Wednesday, May 7, 2008

Recusant Composers of Note

William Byrd

Susan Treacy, musical historian and writer for Saint Austin Review, gives a wonderful introduction to the Recusant musicians of the period known as the English Reformation under Elizabeth I. The following is drawn from her article published in StAR, November/December 2004, "Music of the English Martyrs and Recusants." The footnote re: the Gunpowder Plot is not from her article.

Many Catholics -- among whom research is including William Shakespeare as one (Shadowplay ; Shakespeare the Papist; Quest for Shakespeare) - continued to adhere to "the old religion" during this time of danger and deprivation. Some of the Catholic composers and musicians of note during this time include William Byrd (1543-1623), Thomas Tallis (1505-85), and Richard Dering (1580-1630).

Byrd and his teacher and sometime business partner, Tallis, issued Cantiones sacre in 1589, and a number of motets have texts that allude to the worsening situation of English Catholics. For example, Exsurge, Domine sets to music verses from Psalm 43:
Exsurge, quarew obdormis, Domine? Exsurge, et ne repellas me in finem,Quare faciem tuam avertis? Oblivisceris inopiae nostrae et tribulationsis nostrae? Exsurge, Domine.

Arise, O Lord: why sleepest Thou?
Arise, and reject me not for ever.
Wherefore hidest Thou Thy face and
Forgettest our misery and trouble?
Arise, O Lord!
One of the most famous manuscripts traditionally associated with suffering Catholics of this period is the Fitzwilliam Virginal Book, a manuscript of nearly 300 secular and sacred works for keyboard instrument. The same handwriting is used throughout and traditionally the author has been thought to be Francis Tregian the Younger (1574-1619) of a distinguished Catholic family from Cornwall. Composers whose works appear in the Fitzwilliam Virginal Book were either Catholic or had Catholic connections: Byrd, Tallis, Dowland, John Bull, and Peter Philips.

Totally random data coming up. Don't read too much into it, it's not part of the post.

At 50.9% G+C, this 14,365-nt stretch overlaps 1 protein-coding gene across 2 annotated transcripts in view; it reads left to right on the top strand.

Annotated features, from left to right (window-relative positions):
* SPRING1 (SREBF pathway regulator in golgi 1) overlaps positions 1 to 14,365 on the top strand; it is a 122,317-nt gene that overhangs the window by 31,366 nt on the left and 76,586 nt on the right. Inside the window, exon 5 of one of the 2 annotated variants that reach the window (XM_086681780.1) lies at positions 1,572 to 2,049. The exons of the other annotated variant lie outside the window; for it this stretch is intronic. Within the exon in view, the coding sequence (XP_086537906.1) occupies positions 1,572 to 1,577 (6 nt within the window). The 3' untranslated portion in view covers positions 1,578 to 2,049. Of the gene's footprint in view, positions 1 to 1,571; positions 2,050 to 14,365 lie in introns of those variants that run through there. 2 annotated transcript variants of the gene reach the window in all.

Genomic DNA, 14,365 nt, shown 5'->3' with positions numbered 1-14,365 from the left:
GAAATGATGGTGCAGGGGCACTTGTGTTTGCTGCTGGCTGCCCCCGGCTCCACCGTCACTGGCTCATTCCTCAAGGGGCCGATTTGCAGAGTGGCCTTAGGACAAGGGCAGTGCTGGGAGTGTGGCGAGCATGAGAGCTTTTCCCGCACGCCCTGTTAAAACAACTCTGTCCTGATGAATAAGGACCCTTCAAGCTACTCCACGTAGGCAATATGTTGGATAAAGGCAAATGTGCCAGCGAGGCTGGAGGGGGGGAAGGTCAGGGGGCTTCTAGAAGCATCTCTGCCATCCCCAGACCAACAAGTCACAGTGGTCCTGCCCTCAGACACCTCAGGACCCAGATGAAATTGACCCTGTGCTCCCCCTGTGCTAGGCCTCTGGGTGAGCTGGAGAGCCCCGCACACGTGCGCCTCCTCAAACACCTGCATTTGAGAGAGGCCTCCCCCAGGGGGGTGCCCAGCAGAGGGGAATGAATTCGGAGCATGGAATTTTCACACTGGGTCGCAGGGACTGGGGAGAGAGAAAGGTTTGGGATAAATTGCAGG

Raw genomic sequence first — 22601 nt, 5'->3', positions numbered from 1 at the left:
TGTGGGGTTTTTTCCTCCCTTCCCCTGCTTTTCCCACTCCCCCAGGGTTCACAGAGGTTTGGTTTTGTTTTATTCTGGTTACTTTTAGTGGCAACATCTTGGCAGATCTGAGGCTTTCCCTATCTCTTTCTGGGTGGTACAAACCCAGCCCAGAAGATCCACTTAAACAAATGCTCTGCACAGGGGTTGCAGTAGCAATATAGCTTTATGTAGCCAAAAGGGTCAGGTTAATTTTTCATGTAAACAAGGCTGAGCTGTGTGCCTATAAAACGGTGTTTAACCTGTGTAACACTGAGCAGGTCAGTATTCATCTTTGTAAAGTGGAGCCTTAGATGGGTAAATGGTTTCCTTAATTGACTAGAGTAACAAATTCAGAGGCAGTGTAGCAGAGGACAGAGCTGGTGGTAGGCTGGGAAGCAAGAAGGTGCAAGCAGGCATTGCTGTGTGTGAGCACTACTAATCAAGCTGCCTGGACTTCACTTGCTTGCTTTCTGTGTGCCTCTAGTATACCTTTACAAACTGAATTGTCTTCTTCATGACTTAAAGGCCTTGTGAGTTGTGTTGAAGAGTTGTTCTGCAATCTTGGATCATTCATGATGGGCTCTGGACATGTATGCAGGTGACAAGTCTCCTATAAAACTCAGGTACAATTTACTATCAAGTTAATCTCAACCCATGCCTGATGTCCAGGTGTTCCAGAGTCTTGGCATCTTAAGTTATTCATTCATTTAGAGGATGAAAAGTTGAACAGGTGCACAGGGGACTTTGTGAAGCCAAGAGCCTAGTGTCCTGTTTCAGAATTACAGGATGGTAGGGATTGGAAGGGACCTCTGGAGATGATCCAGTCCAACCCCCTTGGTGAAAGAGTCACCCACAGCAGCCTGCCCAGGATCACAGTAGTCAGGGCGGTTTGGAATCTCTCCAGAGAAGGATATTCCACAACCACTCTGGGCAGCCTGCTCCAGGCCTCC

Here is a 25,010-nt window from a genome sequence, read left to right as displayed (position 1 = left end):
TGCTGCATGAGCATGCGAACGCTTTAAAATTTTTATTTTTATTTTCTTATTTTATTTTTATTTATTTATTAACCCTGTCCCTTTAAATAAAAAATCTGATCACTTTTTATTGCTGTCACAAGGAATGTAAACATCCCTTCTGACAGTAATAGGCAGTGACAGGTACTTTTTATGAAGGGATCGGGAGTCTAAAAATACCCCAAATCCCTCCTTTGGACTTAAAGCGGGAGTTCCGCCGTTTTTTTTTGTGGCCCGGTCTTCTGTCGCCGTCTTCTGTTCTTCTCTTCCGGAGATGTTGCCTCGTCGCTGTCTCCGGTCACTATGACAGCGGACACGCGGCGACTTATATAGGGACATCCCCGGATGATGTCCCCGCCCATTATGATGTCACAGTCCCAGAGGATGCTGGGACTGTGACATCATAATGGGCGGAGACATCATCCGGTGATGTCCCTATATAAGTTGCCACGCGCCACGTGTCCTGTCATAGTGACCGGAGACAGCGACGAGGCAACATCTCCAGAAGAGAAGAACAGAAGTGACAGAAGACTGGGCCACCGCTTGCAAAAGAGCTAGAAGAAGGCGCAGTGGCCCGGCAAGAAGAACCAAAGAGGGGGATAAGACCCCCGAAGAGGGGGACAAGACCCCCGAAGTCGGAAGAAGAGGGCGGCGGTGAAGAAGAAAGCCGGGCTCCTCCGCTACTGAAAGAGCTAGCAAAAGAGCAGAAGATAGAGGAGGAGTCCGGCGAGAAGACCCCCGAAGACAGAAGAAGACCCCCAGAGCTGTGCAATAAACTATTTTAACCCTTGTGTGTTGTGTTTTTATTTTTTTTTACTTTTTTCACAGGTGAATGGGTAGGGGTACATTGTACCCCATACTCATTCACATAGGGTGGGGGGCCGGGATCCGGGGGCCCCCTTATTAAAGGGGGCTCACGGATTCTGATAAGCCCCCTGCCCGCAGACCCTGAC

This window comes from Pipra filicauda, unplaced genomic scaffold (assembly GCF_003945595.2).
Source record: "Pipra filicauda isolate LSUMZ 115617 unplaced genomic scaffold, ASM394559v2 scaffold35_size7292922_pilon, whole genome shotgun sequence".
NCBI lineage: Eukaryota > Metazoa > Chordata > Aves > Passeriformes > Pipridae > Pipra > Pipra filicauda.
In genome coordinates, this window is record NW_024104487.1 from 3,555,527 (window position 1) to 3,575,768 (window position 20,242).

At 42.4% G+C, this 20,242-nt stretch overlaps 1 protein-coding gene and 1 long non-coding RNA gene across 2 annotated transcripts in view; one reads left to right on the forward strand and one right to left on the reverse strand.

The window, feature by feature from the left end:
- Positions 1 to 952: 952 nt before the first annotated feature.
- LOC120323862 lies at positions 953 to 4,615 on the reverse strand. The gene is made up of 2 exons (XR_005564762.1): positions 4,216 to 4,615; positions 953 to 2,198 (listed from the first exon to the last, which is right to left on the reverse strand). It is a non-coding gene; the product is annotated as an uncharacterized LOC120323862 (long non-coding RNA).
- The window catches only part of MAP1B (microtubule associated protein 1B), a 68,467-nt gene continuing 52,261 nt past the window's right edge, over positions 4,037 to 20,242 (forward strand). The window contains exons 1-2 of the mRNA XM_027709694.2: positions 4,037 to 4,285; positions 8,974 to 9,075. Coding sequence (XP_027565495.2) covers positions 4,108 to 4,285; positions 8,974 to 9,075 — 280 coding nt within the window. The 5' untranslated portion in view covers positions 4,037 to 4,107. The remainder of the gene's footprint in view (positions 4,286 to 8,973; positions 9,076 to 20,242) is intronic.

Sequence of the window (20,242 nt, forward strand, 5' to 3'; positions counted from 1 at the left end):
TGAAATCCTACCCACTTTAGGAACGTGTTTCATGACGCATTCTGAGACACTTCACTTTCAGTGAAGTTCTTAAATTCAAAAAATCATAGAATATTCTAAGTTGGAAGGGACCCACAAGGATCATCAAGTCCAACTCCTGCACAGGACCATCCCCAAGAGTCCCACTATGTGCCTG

One of the 300 English martyrs was Henry Garnet, SJ, who was implicated in the Gunpowder Plot.** A Frenchman, Charles de Ligny, recorded that he "found Garnet in company with several Jesuits and gentlemen, who were playing music: among them Mr. William Byrd, who played the organ and many other instruments. To that house came, chiefly on the solemn days observed by the Papists, many of the nobility and many ladies by coach or otherwise."

Around 1617, Richard Dering found refuge in Brussels and there became acquainted with Peter Philips (1560-1633). A wonderful recording that juxtaposes the sacred music of Philips and Dering was released by the Choir of King's College, Cambridge (EMI 7243 5 66788 2 8).

Music from the Fitzwilliam Virginal Book can be found in recordings by Joseph Payne (Vox CDX 5085) and Ton Koopman (Capriccio 10211).

The Essential Tallis Scholars CD contains works by both Tallis and Byrd.

**Hiliare Belloc (1st History, Oxford) reports the following in his fine How the Reformation Happened: "The first date assigned to the conception of the Plot is March, 1604. The first hint we have of the Government's watching and 'nursing' it is April, 1604. The pretended 'discovery' is November, 1605. So it was 'nursed' in secret by Cecil for the full eighteen months." [footnote, 244]

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